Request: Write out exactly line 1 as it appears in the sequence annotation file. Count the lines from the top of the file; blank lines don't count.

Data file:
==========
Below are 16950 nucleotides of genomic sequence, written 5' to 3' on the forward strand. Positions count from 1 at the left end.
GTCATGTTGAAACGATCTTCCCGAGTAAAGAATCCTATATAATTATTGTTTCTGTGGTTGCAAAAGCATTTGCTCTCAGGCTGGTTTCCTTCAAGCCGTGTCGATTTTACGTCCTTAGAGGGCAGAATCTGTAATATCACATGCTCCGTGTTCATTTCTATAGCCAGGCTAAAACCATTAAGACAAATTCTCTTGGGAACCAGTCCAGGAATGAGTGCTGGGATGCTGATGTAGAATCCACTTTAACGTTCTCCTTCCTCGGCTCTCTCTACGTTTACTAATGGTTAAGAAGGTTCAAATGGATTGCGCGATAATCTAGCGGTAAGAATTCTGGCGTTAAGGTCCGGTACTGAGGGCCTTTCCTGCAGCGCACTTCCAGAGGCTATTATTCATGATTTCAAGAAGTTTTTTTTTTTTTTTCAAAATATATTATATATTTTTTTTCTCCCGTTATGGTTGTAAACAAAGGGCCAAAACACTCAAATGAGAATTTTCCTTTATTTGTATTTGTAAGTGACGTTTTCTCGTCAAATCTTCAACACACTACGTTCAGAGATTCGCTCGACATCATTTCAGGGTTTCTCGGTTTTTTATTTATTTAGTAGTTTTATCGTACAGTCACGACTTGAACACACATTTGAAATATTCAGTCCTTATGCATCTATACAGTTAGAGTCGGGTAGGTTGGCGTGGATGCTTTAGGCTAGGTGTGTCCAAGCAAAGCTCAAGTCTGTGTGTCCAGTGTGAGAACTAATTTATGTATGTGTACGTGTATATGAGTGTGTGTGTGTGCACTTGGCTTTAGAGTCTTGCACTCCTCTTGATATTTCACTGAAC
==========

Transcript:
Below are 16950 nucleotides of genomic sequence, written 5' to 3' on the forward strand. Positions count from 1 at the left end.